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So. Dmitry is the winner of Project Runway. I liked Dmitry. In fact, he was probably my favourite of the remaining contestants. Well, him and Fabio. They both lacked the dramatics and hysterics of some of the other contestants, but they managed to deliver some delicious zingers in the off-sides. Dmitry’s straight face during a lot of his commentary made it all the more amusing. Of course, the fact that this is a design competition and I’m basing who I like the best on their personalities rather than the clothes speaks volumes about the way the show has changed from its origins. It used to produce actual high-quality, conceptual designs. Now there’s an awful lot of talk about “wearability” and the trend seems to be to give the designers less and less time to make their collections.

Despite all that, this finale actually spent a good deal of time showing how the different designers dealt with the judges’ criticisms from last week. Bolstered by another “surprise” trip to Mood to buy more fabric, pretty much all of the designers improved upon their collections. Melissa listened to Nina’s pleadings and just chopped off the ridiculous cuffs from her white jacket, plus she bought some “blood orange” (aka, according to Christopher “just fucking red”) leather and made a dress out of that to give herself the elusive “colour”. Christopher . . . made a million other things? I think? There was a lot of running around and a lot of sewing and a lot of talk about making more clothes to give himself more options. Fabio spent a lot of time staring at his collection and thinking the word “LUXE” which apparently was enough to make it look more expensive. Actually, he did do something to improve it and up the sophistication, but they didn’t really show us exactly what it was. Dmitry sat around, rearranged the polaroids of his models, and relaxed. He never panicked and he never needed to.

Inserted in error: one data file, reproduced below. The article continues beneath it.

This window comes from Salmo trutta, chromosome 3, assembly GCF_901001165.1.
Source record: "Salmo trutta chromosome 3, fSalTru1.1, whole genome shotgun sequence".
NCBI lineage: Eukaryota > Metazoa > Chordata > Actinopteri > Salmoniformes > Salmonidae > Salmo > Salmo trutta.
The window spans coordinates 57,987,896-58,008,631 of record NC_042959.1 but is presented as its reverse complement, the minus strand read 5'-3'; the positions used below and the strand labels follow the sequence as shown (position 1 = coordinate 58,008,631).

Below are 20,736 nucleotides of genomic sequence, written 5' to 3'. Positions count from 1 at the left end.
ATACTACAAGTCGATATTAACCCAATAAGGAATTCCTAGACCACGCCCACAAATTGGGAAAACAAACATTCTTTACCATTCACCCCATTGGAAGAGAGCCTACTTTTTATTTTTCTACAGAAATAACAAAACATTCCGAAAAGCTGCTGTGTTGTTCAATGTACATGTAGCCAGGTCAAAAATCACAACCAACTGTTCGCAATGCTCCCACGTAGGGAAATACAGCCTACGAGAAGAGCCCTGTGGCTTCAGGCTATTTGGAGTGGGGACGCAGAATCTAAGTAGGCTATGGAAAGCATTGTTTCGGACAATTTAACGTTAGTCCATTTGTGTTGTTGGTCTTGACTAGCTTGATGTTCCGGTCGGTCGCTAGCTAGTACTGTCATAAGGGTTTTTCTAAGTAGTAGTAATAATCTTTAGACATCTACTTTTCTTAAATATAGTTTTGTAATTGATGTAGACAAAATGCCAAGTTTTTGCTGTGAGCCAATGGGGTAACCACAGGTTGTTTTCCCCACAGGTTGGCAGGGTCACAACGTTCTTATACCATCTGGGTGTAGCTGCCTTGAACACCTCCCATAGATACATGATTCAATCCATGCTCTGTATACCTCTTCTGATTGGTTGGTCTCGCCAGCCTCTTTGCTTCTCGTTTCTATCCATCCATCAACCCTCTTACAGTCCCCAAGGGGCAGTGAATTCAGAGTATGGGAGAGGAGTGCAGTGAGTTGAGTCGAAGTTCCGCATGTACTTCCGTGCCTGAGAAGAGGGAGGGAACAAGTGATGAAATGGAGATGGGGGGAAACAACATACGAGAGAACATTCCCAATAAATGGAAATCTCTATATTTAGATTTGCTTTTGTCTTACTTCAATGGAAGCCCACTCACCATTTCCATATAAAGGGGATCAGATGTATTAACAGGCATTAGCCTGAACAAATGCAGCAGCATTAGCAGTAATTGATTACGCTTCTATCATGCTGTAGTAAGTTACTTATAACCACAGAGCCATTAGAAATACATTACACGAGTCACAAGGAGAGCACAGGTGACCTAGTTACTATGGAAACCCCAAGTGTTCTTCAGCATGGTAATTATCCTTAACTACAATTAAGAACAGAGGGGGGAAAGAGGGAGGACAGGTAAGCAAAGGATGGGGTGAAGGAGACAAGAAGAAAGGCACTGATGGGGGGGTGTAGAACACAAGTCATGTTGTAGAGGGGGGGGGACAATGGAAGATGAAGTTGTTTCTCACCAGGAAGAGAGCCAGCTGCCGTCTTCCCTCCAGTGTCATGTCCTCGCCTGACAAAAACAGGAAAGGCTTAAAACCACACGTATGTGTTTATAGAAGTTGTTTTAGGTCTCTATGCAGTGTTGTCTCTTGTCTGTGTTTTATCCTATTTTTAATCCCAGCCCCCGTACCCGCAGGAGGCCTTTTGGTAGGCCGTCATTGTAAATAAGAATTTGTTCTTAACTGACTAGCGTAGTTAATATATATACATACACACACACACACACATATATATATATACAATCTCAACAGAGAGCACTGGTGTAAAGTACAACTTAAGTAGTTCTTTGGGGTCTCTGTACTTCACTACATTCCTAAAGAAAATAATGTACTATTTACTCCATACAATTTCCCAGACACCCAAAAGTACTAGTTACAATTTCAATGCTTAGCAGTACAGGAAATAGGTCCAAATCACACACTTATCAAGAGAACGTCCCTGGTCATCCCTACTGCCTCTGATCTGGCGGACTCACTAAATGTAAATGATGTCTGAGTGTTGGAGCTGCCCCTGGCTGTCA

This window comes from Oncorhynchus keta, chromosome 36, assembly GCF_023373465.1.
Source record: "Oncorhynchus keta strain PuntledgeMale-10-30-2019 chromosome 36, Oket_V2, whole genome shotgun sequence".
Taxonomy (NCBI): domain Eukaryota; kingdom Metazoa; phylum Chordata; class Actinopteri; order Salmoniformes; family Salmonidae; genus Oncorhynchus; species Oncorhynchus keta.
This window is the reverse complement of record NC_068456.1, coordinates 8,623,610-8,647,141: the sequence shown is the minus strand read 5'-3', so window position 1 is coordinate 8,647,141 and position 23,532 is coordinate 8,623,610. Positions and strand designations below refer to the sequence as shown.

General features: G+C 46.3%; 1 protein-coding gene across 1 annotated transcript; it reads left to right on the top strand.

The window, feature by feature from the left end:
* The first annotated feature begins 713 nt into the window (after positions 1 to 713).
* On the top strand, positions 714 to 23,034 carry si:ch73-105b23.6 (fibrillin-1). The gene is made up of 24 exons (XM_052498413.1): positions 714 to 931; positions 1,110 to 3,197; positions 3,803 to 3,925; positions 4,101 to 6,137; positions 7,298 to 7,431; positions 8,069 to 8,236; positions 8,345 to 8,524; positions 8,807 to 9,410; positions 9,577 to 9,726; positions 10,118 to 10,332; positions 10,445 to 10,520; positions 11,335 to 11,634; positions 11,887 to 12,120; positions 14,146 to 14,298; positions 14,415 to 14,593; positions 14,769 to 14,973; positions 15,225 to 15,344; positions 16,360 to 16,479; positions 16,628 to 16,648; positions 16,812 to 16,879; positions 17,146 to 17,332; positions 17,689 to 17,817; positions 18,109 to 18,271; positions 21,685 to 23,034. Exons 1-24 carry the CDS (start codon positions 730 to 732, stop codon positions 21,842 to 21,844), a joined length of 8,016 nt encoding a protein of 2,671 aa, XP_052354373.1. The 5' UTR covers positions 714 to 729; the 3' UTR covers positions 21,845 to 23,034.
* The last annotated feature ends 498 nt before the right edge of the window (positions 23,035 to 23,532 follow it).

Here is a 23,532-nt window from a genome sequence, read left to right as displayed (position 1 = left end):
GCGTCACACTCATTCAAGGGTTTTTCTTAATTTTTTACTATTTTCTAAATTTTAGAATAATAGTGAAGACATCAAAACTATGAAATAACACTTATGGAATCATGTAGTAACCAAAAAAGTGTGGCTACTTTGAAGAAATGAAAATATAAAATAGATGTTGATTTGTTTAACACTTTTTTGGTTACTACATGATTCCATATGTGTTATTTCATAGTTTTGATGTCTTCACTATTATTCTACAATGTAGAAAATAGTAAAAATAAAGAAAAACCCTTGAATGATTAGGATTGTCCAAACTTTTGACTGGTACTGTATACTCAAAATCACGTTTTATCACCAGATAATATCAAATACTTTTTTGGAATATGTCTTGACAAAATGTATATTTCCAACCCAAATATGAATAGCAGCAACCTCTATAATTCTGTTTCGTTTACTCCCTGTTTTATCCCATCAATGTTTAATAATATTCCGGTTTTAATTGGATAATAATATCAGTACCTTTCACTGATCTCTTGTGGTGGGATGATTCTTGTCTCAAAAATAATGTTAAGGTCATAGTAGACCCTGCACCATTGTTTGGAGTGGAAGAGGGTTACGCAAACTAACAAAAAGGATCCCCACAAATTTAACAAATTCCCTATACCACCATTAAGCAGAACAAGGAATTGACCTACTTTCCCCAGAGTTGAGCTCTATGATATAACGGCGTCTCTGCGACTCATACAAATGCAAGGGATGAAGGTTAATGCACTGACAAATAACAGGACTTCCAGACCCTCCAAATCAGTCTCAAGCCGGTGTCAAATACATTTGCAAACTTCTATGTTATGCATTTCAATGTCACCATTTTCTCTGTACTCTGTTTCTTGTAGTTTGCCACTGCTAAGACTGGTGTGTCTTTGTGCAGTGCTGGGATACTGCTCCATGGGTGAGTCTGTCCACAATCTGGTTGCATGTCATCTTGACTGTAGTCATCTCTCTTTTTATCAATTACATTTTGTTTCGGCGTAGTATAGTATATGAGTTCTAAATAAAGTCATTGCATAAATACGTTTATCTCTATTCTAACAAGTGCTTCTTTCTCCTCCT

Besides, Christopher panicked enough for everyone. He was running around like a chicken with his head cut off, constantly on the verge of tears, and whining incessantly about how much pressure he was under. I’m not sure what he thought the other designers were under, but he clearly felt he was the most hard done by. Unable to even make a decision about the hair (even with access to all of those fabulous L’Oreal products!), it was clear pretty early on that he was out of the running (and probably should’ve been eliminated last week).